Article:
Having taught and studied token economics at the University of Nicosia, I’ve found that students often have some decidedly muddled beliefs about how what tokens are and how business and token economies work.
Unlike microeconomics and macroeconomics — which are based on decades of research, debate and inquiry that have produced some commonly accepted principles — tokenomics is a much newer field of study full of people without economics experience.
There are many self-professed “experts” who provide advice that sounds fine and is often even sensible in theory but that fails in practice.
When designing a token economy, what you really want to focus on is:
- Is the economic strategy repeatable?
- Is there some way of diagnosing when and how to deploy the strategy for your token and the estimated value of doing so?
- Is there research that validates the strategy so you can talk about it more credibly?
Take, for instance, the idea held dear by many that deflationary tokens have an absolute advantage. “Deflationary” means an ever decreasing supply of tokens, which in theory increases the purchasing power and value of each remaining token. “Inflationary” means the opposite: an ever increasing supply which, in theory, reduces the value of each token.
You’ll hear commentary along the lines of “how deflationary tokens empower a crypto project’s value” from blockchain pundits such as Tanvir Zafar celebrating the limited supply of Bitcoin and the deflationary supply of Ether following the Merge.
It’s an idea even propagated by a widely recognized community for tokenomics best practices, the Tokenomics DAO, which has a “Tokenomics 101” page that states:
“People who understand Bitcoin will see great value in the fact that it is so simple, elegant and has a limited total supply. Bitcoin’s tokenomics have created digital scarcity that is enforced (through token incentives) by the network.”
But while many token designs emphasize deflation, “they are not optimally designed,” according to Will Cong, the Rudd family professor of management and faculty director of the FinTech at Cornell initiative at Cornell University.
Taking their cues instead from tweets and community ideologies, “many platforms also can’t even write down a logical objective for their token supply and allocation policy,” Cong continues.
Focusing on whether a token is inflationary or deflationary shifts attention to second-order issues. The price of a token can always adjust to meet supply, and each token can be arbitrarily fractionalized, so a fixed supply is a moot point if the token does not provide value to end-users.
“In fact, some inflationary coins with robust burn rates may regularly switch between being inflationary or deflationary, like Solana,” explains Eloisa Marchesoni, a tokenomics consultant. “The inflation rate started at 10% and will reach its final rate of 1.5% in about 10 years, but there are also deflationary features, like a percentage of each transaction fee getting burned.”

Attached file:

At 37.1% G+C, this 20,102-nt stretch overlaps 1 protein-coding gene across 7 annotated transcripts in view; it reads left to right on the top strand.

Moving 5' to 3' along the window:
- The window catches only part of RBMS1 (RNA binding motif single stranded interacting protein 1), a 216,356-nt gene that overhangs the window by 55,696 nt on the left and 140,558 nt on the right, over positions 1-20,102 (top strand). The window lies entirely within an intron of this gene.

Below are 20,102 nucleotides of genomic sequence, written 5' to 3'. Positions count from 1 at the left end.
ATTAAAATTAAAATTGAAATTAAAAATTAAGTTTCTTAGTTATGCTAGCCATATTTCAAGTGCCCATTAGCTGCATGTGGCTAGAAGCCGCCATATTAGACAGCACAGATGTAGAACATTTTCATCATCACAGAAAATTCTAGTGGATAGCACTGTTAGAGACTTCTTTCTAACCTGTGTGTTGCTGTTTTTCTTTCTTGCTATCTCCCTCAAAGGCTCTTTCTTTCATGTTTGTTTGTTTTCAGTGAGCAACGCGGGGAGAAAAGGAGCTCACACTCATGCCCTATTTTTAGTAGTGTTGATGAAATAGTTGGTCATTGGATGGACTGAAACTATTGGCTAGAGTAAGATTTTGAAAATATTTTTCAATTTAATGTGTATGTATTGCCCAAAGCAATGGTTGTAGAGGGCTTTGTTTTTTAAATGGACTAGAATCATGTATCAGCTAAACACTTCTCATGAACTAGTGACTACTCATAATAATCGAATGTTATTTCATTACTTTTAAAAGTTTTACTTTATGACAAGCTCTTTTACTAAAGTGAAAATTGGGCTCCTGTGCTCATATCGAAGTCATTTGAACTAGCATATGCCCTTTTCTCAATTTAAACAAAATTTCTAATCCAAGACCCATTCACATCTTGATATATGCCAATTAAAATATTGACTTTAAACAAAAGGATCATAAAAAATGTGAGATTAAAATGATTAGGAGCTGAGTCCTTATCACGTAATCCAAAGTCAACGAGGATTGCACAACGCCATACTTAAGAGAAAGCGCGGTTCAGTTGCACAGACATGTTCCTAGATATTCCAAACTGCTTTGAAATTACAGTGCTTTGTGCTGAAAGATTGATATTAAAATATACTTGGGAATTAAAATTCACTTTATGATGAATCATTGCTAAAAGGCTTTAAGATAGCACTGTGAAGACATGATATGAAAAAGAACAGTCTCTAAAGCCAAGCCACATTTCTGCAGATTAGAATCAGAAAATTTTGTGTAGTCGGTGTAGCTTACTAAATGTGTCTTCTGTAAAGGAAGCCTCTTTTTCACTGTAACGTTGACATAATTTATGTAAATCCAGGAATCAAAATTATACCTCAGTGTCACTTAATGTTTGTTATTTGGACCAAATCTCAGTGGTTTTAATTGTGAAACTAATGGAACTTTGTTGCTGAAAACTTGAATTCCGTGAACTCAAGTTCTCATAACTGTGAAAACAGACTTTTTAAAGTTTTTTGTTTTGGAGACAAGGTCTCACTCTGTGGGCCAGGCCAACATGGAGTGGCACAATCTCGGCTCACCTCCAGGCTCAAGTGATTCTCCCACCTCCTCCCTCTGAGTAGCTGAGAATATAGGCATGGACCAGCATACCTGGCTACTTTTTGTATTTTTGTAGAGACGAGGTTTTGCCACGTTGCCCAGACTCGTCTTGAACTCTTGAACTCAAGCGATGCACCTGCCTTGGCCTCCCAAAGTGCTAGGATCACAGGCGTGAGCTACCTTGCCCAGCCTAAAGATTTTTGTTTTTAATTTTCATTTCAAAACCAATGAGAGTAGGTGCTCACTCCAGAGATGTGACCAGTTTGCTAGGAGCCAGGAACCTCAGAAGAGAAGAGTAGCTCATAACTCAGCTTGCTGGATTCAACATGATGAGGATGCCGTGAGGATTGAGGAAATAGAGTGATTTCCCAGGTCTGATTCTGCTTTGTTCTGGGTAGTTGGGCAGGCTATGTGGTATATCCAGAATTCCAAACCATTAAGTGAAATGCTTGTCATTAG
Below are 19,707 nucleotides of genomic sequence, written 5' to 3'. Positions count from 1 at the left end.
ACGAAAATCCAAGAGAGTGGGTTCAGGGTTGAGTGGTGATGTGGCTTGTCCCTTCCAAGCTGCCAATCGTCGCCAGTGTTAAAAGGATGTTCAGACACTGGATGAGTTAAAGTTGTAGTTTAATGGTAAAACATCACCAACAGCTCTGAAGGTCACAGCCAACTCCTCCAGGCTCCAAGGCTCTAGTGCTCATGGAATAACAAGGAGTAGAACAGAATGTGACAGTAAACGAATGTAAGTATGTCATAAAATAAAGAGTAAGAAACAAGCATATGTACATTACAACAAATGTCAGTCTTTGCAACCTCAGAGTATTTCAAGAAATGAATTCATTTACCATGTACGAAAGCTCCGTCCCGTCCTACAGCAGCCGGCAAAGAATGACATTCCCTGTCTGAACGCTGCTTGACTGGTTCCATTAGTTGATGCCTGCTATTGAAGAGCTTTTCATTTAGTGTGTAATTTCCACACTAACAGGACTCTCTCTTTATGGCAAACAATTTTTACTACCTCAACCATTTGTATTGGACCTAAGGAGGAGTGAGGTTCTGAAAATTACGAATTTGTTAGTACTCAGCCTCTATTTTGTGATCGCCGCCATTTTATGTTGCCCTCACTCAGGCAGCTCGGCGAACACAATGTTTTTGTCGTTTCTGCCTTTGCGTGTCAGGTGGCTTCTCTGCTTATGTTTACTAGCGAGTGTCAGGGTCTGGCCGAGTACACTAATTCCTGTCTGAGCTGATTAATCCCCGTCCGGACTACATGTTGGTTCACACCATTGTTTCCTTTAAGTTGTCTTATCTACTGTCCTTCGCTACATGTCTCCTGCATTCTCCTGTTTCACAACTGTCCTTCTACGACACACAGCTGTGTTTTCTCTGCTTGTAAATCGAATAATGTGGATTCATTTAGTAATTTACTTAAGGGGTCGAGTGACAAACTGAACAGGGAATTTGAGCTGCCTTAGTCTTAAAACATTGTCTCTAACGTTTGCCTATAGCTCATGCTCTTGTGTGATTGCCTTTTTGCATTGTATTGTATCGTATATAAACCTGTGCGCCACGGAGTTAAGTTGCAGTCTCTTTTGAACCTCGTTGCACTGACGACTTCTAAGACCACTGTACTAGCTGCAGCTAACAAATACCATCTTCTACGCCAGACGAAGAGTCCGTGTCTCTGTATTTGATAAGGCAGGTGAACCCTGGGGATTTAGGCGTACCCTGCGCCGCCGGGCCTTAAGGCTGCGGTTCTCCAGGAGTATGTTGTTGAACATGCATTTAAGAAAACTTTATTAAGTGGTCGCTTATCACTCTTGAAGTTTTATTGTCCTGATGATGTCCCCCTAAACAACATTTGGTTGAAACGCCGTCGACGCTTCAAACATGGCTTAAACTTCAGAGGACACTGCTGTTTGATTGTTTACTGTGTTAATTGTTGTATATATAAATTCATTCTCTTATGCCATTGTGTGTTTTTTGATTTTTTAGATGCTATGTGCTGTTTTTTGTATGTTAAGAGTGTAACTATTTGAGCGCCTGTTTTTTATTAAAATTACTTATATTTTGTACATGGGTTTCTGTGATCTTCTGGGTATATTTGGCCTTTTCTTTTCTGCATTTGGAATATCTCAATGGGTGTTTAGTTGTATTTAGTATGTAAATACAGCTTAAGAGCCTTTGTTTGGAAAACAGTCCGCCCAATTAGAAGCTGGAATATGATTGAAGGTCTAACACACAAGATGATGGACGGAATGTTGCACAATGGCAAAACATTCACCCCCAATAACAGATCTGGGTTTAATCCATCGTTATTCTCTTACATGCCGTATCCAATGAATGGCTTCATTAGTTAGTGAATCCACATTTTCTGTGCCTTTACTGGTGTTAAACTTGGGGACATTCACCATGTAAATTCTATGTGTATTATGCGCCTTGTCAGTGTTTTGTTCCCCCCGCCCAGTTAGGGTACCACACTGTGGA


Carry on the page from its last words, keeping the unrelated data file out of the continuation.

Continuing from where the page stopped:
“With enough transactions per second, the transaction fees that are burned could be even higher than 1.5% per year if many transactions occur, which would bring Solana’s inflation rate to 0% and make it deflationary in the long run.”
Token price falls and deflation
Although cryptocurrencies behave very differently than traditional asset classes — according to research by professors Yukun Liu and Aleh Tsyvinski — they are heavily influenced by momentum and market size. In other words, investor sentiment and the number of users on a platform are significant predictors of cryptocurrency returns and volatility.
Fluctuations in the valuation of traditional asset classes may not have a direct effect on crypto, but they can indirectly affect it through spillover effects. For example, changes in interest rates will dampen the risk appetite of investors who are heavily exposed to sectors like real estate.
In this sense, even if a token has deflationary properties, a common macro shock that stifles aggregate demand renders these deflationary properties less useful since the decline in demand lowers the price of the tokens, and as a result, they cannot buy as much.
That said, in general, the cryptocurrencies with the highest market cap are also the most resilient to the current global recession, so we are mainly talking about Bitcoin and Ether.
Many tokens with novel tokenomics have risen with transient social media momentum but subsequently collapsed as the fads passed.
“SafeMoon relied on heavy selling fees and deflationary mechanics to convince holders that the price would go up endlessly even though the protocol never actually identified the problem it was actually solving,” says Eric Waisanen, chief financial officer of Phi Labs Global.
“Similarly, Olympus DAO inflated their OHM token in accordance with its price, even advertising (3,3), a misrepresentation of simple game theory, which told holders that if none of them sold, they’d all get rich.”
Another big shortcoming of tokenomics strategies is their emphasis on holders staking their tokens to earn a high yield. A large yield that lasts for a day, or even a month, is not helpful for consumers and investors who take the long view. Instead, it attracts the wrong crowd.
“The use of staking options to lure extractive users into the project usually does not end up well, causing volatility or the risk of market prices and token price fluctuations, which will stress the whole tokenomics and may end up breaking it if not adequately tested already with simulations under extreme conditions,” Marchesoni explains.